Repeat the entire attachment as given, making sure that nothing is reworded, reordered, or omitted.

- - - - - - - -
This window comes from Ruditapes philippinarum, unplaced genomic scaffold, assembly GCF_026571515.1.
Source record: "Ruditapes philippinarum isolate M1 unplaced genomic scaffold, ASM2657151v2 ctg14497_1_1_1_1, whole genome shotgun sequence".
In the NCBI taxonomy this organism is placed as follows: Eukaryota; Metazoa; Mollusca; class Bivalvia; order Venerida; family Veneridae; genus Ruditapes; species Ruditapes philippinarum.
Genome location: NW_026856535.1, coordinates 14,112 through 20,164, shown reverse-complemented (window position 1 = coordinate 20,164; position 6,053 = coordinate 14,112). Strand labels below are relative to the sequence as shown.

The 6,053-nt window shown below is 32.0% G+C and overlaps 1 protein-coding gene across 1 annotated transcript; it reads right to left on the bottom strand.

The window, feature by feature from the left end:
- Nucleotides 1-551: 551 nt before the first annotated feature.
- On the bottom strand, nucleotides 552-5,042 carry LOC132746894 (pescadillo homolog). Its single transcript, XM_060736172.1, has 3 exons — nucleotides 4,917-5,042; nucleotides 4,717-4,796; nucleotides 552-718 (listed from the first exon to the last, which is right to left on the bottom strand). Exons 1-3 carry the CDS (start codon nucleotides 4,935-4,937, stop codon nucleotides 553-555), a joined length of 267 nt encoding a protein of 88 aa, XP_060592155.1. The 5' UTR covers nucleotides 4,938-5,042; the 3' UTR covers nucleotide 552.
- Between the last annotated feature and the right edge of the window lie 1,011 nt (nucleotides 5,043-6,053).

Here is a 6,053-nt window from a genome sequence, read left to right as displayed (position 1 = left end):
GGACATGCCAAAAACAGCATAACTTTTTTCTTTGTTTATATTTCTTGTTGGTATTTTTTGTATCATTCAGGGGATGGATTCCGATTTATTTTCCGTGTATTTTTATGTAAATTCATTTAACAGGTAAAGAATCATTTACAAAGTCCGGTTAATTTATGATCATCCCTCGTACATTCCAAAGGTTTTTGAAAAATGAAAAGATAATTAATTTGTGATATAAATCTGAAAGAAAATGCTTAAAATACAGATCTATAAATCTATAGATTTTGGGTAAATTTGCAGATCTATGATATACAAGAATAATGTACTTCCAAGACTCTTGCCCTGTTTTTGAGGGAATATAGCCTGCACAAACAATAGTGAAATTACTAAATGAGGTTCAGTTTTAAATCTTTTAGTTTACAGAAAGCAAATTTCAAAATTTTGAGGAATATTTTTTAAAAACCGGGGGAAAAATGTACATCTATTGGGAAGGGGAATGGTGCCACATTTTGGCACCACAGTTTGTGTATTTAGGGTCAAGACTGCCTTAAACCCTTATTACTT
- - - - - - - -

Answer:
This window comes from Ruditapes philippinarum, unplaced genomic scaffold, assembly GCF_026571515.1.
Source record: "Ruditapes philippinarum isolate M1 unplaced genomic scaffold, ASM2657151v2 ctg14497_1_1_1_1, whole genome shotgun sequence".
In the NCBI taxonomy this organism is placed as follows: Eukaryota; Metazoa; Mollusca; class Bivalvia; order Venerida; family Veneridae; genus Ruditapes; species Ruditapes philippinarum.
Genome location: NW_026856535.1, coordinates 14,112 through 20,164, shown reverse-complemented (window position 1 = coordinate 20,164; position 6,053 = coordinate 14,112). Strand labels below are relative to the sequence as shown.

The 6,053-nt window shown below is 32.0% G+C and overlaps 1 protein-coding gene across 1 annotated transcript; it reads right to left on the bottom strand.

The window, feature by feature from the left end:
- Nucleotides 1-551: 551 nt before the first annotated feature.
- On the bottom strand, nucleotides 552-5,042 carry LOC132746894 (pescadillo homolog). Its single transcript, XM_060736172.1, has 3 exons — nucleotides 4,917-5,042; nucleotides 4,717-4,796; nucleotides 552-718 (listed from the first exon to the last, which is right to left on the bottom strand). Exons 1-3 carry the CDS (start codon nucleotides 4,935-4,937, stop codon nucleotides 553-555), a joined length of 267 nt encoding a protein of 88 aa, XP_060592155.1. The 5' UTR covers nucleotides 4,938-5,042; the 3' UTR covers nucleotide 552.
- Between the last annotated feature and the right edge of the window lie 1,011 nt (nucleotides 5,043-6,053).

Here is a 6,053-nt window from a genome sequence, read left to right as displayed (position 1 = left end):
GGACATGCCAAAAACAGCATAACTTTTTTCTTTGTTTATATTTCTTGTTGGTATTTTTTGTATCATTCAGGGGATGGATTCCGATTTATTTTCCGTGTATTTTTATGTAAATTCATTTAACAGGTAAAGAATCATTTACAAAGTCCGGTTAATTTATGATCATCCCTCGTACATTCCAAAGGTTTTTGAAAAATGAAAAGATAATTAATTTGTGATATAAATCTGAAAGAAAATGCTTAAAATACAGATCTATAAATCTATAGATTTTGGGTAAATTTGCAGATCTATGATATACAAGAATAATGTACTTCCAAGACTCTTGCCCTGTTTTTGAGGGAATATAGCCTGCACAAACAATAGTGAAATTACTAAATGAGGTTCAGTTTTAAATCTTTTAGTTTACAGAAAGCAAATTTCAAAATTTTGAGGAATATTTTTTAAAAACCGGGGGAAAAATGTACATCTATTGGGAAGGGGAATGGTGCCACATTTTGGCACCACAGTTTGTGTATTTAGGGTCAAGACTGCCTTAAACCCTTATTACTT